It may be relevant to this discussion to note that one of the prayers Jews are expected to say before retiring to bed at night also contains the name of Gabriel ‘… may Michael be at my right hand, Gabriel, at my left…’. According to Israel Abrahams this passage appeared in a prayer book in the late fourteenth century but there are similar passages in much earlier literature.
This may indicate that the angel Gabriel is somehow protective of the left side of the body. If this supposition is correct then it may have been Gabriel, the guardian of our left, who saved Moses by forcibly moving his left arm and hand. Generally, the dominant upper limb is the one that is likely to reach out for an article and according to this reasoning Moses may, therefore, well have been left-handed.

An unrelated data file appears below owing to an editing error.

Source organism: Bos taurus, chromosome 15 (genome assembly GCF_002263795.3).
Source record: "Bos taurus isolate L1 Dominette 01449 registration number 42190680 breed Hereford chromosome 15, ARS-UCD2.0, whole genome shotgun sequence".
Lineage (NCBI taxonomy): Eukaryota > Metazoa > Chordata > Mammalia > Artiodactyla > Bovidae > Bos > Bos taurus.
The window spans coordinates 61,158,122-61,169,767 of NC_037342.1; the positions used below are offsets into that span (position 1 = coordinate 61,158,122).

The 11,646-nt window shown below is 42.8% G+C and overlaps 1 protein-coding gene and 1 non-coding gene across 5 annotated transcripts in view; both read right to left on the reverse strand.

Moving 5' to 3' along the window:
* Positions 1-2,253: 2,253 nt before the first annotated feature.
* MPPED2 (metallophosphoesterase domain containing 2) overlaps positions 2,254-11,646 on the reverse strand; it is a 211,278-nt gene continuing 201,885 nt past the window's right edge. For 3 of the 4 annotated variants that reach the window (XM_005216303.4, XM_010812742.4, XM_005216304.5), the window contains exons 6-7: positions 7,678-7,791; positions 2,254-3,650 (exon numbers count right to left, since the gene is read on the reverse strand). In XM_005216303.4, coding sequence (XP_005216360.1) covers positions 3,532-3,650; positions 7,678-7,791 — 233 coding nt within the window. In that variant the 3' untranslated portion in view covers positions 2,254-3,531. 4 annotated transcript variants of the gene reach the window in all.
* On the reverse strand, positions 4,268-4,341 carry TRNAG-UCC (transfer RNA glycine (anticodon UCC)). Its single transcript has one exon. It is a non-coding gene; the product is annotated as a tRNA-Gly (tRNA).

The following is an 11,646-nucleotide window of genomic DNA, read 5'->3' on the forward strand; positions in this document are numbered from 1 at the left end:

Tigay (p. 57), in his article discussing Moses’ speech impediment, wrote about the legend of Moses burning his tongue on a hot coal: “For all their popularity, the legend and the interpretation were dismissed as apocryphal as early as the 12th century by Rashbam.”
The Bible does not provide any evidence that Moses was left-handed. The view that Moses was left-handed is based on a Jewish legend about an apocryphal incident that happened when Moses was a child.
Read the companion post, Did Moses Have a Cleft Lip?
NOTE: For other studies on Moses, read my post Studies on Moses.
Note: The footnotes for Garfinkel’s article can be found in the article cited below.
Henry Garfinkel. “Why Did Moses Stammer? And, Was Moses Left-handed,” Journal of the Royal Society of Medicine 88 (May 1995): 256-257.
Jeffry H. Tigay, “‘Heavy of Mouth’ and ‘Heavy of Tongue’: On Moses’ Speech Difficulty,” BASOR 231 (1978): 57-67.
Emeritus Professor of Old Testament
Northern Baptist Seminary